• Members of The Church of Jesus Christ of Latter-day Saints were the pioneer settlers of Utah and have always accounted for a high percentage of the population. The first wagon train of pioneers entered the Salt Lake Valley in 1847. By the time the railroad reached Utah in 1869, more than 69,000 Latter-day Saints had made the trek across the Great Plains.
  • Early pioneers came primarily from the New England, mid-Atlantic, and Midwestern states as well as Canada and Great Britain. The population of the early settlements grew because of missionary work overseas. British converts formed the largest foreign-born immigrant group followed by the Scandinavians. Significant numbers also came from France, Switzerland, Germany, Italy, and the Netherlands.
  • Other Latter-day Saint pioneers came from such divers areas as Australia, South Africa, the Pacific Islands, and the Near East. A few African-Americans were among the earliest arrivals in Salt Lake.
  • Members of other denominations migrated to Utah from all parts of the United States and from other countries. The California Gold Rush and the western movement brought new settlers. Jewish merchants established businesses.
  • United States military personnel arrived in the 1850s and 1860s. Some chose to stay when their service ended.

Immigration Records

Immigration refers to people coming into a country. Emigration refers to people leaving a country to go to another. Immigration records usually take the form of ship's passenger lists collected at the port of entry. See Online Resources.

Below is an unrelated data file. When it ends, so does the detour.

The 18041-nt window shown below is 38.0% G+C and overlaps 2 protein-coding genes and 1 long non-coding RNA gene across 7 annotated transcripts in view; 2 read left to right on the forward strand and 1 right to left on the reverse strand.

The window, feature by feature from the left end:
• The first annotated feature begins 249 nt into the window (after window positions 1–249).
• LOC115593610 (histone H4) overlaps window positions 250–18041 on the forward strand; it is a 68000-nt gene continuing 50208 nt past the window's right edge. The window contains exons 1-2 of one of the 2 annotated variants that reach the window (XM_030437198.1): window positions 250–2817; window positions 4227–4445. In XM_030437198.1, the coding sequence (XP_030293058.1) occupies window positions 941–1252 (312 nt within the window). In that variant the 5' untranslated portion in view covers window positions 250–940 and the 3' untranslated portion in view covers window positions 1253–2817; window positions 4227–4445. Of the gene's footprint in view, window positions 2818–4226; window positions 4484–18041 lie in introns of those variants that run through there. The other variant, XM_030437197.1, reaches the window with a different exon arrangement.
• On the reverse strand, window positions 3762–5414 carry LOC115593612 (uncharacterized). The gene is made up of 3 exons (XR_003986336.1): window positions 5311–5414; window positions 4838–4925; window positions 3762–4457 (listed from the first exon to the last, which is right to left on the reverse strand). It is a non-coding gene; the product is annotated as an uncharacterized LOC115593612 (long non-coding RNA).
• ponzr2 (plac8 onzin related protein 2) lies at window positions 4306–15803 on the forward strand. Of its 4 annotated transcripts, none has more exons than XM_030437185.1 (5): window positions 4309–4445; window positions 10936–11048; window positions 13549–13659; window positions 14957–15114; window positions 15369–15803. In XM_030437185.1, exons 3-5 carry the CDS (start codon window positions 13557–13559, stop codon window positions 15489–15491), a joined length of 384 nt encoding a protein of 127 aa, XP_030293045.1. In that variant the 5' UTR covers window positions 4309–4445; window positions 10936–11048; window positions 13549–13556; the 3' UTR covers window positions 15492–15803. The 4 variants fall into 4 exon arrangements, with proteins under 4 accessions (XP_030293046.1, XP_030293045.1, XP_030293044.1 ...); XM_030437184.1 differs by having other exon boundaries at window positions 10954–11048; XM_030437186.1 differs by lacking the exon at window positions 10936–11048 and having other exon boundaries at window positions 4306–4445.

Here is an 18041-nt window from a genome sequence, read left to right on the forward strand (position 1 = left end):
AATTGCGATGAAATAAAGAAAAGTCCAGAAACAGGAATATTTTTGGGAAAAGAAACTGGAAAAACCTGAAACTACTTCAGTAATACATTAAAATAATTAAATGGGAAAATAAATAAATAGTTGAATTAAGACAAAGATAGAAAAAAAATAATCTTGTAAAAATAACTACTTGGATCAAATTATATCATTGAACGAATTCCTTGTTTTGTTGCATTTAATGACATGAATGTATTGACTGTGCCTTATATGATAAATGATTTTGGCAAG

What can I find in them?

Information in Passenger Lists

  • Before 1820 - Passenger lists before 1820 included name, departure information and arrival details. The names of wives and children were often not included.
  • 1820-1891 - Customs Passenger Lists between 1820 and 1891 asked for each immigrant’s name, their age, their sex, their occupation, and their country of origin, but not the city or town of origin.
  • 1891-1954 - Information given on passenger lists from 1891 to 1954 included:
    • name, age, sex,
    • nationality, occupation, marital status,
    • last residence, final destination in the U.S.,
    • whether they had been to the U.S. before (and if so, when, where and how long),
    • if joining a relative, who this person was, where they lived, and their relationship,
    • whether able to read and write,
    • whether in possession of a train ticket to their final destination, who paid for the passage,
    • amount of money the immigrant had in their possession,
    • whether the passenger had ever been in prison, a poorhouse, or in an institution for the insane,
    • whether the passenger was a polygamist,
    • and immigrant's state of health.
  • 1906-- - In 1906, the physical description and place of birth were included, and a year later, the name and address of the passenger’s closest living relative in the country of origin was included.

Information in Passports

Over the years, passports and passport applications contained different amounts of information about the passport applicant. The first passports that are available begin in 1795. These usually contained the individual's name, description of individual, and age. More information was required on later passport applications, such as:

  • Birthplace
  • Birth date
  • Naturalization information
  • Arrival information, if foreign born

In-country Migration

Utah Migration Routes

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The usage of "Mormon" and "LDS" on this page is approved according to current policy.


California Trail · Central Overland Trail · Mormon Trail · Mormon Trail to Southern California · Old Spanish Trail · Central Pacific Railroad · Union Pacific Railroad · Southern Pacific Railroad · Denver and Rio Grande Railroad

For Further Reading

The FamilySearch Library has additional sources listed in their catalog:

References

  1. "Genealogy", at USCIS, https://www.uscis.gov/records/genealogy, accessed 26 March 2021.